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My understanding of a canary release is that it's a partial release to a subset of production nodes with sticky sessions turned on. That way you can control and minimize the number of users/customers that get impacted if you end up releasing a bad bug.

My understanding of a blue/green release is that you have 2 mirrored production environments ("blue" and "green"), and you push changes out to all the nodes of either blue or green at once, and then use networking magic to control which environment users are routed to via DNS.

So, before I begin, if anything I have said so far is incorrect, please begin by correcting me!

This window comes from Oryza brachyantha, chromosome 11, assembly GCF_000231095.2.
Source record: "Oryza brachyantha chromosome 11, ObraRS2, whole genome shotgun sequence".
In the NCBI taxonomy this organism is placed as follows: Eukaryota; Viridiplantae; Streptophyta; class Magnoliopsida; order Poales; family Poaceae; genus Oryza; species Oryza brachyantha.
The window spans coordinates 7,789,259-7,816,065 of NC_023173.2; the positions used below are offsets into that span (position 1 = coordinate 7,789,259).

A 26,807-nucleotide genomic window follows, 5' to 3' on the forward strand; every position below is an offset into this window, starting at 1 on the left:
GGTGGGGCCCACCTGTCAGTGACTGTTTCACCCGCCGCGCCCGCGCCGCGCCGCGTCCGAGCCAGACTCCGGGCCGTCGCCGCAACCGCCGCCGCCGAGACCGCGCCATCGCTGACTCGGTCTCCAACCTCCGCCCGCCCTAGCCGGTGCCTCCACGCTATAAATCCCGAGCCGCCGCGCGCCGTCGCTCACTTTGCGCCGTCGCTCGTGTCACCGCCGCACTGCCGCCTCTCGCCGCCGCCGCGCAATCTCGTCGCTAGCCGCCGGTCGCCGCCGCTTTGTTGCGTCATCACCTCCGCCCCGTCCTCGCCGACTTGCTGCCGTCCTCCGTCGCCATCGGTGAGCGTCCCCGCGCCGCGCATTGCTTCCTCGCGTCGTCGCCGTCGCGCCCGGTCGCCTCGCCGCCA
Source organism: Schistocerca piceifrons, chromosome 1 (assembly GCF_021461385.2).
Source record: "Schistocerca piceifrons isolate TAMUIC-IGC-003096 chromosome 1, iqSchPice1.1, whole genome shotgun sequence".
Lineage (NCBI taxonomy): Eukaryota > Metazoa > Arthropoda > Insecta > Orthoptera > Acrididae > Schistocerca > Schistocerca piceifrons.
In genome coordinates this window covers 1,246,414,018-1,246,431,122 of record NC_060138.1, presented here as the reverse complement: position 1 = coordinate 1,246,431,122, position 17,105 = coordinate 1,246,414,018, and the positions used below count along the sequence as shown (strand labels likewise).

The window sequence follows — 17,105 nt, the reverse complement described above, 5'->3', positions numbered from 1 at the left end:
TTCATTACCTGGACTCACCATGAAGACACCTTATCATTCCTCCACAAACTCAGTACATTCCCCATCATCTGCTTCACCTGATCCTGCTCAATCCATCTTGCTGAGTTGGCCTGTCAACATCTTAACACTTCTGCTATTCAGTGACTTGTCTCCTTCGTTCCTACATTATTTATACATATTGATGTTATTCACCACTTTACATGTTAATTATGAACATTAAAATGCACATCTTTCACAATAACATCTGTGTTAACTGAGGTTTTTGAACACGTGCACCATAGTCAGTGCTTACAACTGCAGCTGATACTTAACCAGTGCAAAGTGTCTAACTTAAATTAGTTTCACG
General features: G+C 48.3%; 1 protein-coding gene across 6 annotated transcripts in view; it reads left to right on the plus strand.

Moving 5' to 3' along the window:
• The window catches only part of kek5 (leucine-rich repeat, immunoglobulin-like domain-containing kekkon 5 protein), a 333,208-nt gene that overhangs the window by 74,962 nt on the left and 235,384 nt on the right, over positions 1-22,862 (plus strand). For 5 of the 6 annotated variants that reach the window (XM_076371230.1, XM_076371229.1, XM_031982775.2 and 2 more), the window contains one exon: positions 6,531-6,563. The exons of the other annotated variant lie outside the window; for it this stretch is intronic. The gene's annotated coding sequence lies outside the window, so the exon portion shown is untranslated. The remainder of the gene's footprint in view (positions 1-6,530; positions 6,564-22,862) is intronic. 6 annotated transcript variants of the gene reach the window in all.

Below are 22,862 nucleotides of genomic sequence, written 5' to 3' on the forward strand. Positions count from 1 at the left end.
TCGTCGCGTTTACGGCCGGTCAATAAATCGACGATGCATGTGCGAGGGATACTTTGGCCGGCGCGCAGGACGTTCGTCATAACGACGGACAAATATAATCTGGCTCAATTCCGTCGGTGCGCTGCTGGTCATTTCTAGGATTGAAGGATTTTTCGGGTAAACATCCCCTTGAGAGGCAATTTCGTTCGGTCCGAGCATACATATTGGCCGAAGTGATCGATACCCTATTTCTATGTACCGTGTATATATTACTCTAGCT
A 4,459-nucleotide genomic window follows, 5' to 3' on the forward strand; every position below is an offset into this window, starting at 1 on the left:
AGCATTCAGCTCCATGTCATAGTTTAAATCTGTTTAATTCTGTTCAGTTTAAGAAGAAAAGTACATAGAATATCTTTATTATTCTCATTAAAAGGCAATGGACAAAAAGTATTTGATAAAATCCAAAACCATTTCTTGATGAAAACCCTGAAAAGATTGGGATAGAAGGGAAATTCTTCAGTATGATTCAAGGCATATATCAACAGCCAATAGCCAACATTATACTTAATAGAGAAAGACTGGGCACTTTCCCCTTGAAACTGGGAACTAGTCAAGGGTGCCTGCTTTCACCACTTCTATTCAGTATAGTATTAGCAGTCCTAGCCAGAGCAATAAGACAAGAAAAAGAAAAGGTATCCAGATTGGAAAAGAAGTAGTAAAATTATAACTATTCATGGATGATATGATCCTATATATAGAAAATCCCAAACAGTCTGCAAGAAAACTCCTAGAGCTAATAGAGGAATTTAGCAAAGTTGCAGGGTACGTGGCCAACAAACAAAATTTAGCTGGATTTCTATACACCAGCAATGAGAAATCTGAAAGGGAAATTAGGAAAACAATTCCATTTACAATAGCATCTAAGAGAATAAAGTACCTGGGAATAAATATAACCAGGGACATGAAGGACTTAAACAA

Assuming I'm more or less on track, then a couple of questions about the two strategies:

  • Are there scenarios where canary is preferred over blue/green, and vice versa?
  • Are there scenarios where a deployment model can implement both strategies at the same time?
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    Your understanding is sound, but I wouldn't phrase a blue-green strategy as needing to deploy to all nodes at once. You can deploy them as leisurely as you like - the only pressure is your own deadlines. Additionally, you can use blue-green to release changes to only a subset of your nodes (e.g. only modifying one of many API endpoint pools). – Patrick M Jul 10 '14 at 16:16
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    Very nice sum up of these concepts I see everywhere without a clear definition first ! – iwalktheline Mar 8 '16 at 10:56
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Blue-green releasing is simpler and faster.